Quesada – Q D’etat Molotov
I hope you all had a great, and safe holiday. I finally got a chance to step outside for a cigar, and you know what I grabbed? That’s right, Quesada’s newest venture, the Q d’etat Molotov.
These pre-release samples were graciously sent over from our good friend @terencereilly82. Excitement for a new Quesada blend started forming when @Quesadacigars dropped a bomb of a tweet announcing the first new blend from the MATASA (Manufactura de Tabacos S.A.) factory in the Dominican Republic. This isn’t just your average everyday blend though, this blend has a purpose.
The Good Stuff: Q d’etat is a play on the concept of “coup d’etat”, an attempt to help unite cigar smokers in support of their rights. The concept formed after a retail store in Springfield MO lots it’s right to smoke within it’s own store due to a lack of exemption file. Sadly, this is happening all over the US as cigar smokers and retailers are constantly having to fight for their smoking rights. In total, there will only be 1,000 boxes of the Q d’etat released, in 3 different sizes. The first is the “Molotov” which is obviously based off the Molotov Cocktail fire bomb used by the Fins against the Russians. This size will run $7.95 a stick, will be available in boxes of ten, and the release is set at some point in January. Details on the other two sizes in the line have yet to be released.
This is an interesting concept and can easily be taken the wrong way. The release in no way is created to incite violence, but to inspire cigar smokers and retailers to take action and do their part to protect their rights. In fact, each box will contain a registration form for the Cigar Rights of America. If you are unfamiliar with CRA, then you need to get with it. Check them out and do your part!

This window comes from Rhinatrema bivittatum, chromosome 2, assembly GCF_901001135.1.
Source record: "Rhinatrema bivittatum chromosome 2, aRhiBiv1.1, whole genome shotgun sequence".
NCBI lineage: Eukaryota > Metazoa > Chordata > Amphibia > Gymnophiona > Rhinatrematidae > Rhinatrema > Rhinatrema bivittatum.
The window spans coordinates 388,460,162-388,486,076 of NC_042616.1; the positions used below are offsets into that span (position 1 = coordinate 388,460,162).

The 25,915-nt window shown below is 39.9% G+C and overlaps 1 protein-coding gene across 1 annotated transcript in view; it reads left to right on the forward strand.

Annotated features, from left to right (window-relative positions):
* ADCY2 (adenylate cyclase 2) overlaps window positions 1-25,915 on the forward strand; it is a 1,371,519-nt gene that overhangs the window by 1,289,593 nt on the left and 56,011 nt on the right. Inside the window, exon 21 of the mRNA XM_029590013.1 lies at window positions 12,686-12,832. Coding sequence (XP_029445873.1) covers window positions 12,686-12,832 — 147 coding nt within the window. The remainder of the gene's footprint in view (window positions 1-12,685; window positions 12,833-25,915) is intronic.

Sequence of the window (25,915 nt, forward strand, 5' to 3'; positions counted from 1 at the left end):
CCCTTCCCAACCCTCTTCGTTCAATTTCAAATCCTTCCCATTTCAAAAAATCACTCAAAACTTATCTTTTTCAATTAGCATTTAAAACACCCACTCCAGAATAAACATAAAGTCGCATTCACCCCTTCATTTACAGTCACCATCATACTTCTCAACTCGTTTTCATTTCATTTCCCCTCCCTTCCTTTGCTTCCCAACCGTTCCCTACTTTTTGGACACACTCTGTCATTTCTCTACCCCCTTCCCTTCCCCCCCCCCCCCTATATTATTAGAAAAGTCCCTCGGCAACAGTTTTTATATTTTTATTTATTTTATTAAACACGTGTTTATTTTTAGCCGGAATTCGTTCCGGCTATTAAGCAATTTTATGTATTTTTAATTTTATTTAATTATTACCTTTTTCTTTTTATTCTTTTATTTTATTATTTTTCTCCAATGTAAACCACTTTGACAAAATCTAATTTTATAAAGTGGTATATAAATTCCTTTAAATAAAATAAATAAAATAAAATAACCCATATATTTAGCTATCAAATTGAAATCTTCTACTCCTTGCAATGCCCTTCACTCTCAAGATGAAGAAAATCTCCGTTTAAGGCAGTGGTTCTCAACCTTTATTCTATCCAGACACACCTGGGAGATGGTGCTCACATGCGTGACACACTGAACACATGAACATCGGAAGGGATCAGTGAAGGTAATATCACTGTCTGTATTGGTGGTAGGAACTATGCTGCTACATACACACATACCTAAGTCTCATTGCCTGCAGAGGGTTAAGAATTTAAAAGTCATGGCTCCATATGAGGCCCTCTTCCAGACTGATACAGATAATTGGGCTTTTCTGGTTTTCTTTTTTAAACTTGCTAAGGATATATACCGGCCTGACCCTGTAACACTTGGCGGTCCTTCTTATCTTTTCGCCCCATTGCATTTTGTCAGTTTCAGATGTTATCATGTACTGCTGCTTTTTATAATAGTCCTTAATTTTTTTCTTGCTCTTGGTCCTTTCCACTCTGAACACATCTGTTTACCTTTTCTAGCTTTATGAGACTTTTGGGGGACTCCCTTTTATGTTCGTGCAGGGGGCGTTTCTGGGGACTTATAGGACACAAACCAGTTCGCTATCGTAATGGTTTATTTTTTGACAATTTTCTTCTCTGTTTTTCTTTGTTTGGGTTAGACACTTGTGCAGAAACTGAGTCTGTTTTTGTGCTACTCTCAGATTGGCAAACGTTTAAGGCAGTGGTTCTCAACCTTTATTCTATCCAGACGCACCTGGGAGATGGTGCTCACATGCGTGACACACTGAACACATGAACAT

Size: 5 x 44/58 /38 – Wrapper: Dominican – Binder/Filler: Dominican
As you can see by the pictures, the Quesada Q d’etat Molotov does in fact, look like a small Molotov. I really can’t wait to set this thing on fire. The cigar starts out with a smaller gauged round (44rg) then quickly expands into a wide bodied cigar (58rg) before a long, slender taper down to about a 38rg before being capped off with a very interesting compressed nub cap which represents the “rag” portion of a Molotov Cocktail. Interesting indeed, this cigar really does look like one. The format is really intriguing and I really can’t wait to light it up and see how well, or how badly it performs. Size aside the Q d’etat Molotov is wrapper in a crazy oily, dark and medium brown wrapper. This cigar is so oily it looks wet. The wrapper is very thick and firm and despite being a crazy size that I can imagine it pretty difficult to roll, the construction is impeccable. No soft spots, no flaws, and only two smaller veins no longer than an inch each. These samples do not have bands, but here is an ide of what the final band will look like:
And here is a sample from the inside of lid of the box:
The wrapper on this Quesada Q d’etat Molotov gives off a really sweet, oaky aroma while the foot of the cigar bears a very spicy and peppery tobacco aroma. The cap cut clean and crazy easy using my double bladed Palio cutter. The cold draw is a very interesting cashew and tobacco with just enough spice and pepper to east my lips and tongue. The draw is much looser then I initially thought it would be too.